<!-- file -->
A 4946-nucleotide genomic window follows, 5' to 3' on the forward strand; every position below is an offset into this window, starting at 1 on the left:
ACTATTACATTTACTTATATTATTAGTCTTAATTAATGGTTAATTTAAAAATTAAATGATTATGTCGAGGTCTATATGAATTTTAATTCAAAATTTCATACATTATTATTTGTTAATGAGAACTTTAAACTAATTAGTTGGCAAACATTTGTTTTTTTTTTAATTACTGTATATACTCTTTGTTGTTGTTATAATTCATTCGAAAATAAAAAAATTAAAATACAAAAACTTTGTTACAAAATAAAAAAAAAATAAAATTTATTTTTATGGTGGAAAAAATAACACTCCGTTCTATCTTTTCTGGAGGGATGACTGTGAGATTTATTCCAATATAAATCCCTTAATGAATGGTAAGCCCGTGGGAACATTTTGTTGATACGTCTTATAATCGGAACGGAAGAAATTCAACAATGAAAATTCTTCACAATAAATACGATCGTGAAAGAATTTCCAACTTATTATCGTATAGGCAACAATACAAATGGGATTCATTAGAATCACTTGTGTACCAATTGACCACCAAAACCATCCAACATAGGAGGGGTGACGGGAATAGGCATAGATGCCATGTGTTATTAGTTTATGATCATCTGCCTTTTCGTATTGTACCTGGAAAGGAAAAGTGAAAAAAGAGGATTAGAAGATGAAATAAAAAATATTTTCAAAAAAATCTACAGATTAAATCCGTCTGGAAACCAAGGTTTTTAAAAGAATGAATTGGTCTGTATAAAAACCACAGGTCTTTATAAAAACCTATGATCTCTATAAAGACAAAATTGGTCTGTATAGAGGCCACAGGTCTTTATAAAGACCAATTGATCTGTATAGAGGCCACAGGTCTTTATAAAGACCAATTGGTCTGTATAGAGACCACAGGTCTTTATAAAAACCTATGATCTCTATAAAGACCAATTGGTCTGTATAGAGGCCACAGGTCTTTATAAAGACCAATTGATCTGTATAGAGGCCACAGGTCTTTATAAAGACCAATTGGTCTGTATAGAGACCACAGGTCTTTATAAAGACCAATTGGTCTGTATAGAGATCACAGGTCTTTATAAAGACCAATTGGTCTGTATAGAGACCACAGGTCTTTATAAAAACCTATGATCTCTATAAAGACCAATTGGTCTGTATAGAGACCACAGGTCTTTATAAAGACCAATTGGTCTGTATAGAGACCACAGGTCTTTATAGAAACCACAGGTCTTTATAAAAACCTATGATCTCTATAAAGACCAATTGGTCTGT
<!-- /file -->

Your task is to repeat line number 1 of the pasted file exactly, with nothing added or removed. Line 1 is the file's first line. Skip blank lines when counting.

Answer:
A 4946-nucleotide genomic window follows, 5' to 3' on the forward strand; every position below is an offset into this window, starting at 1 on the left: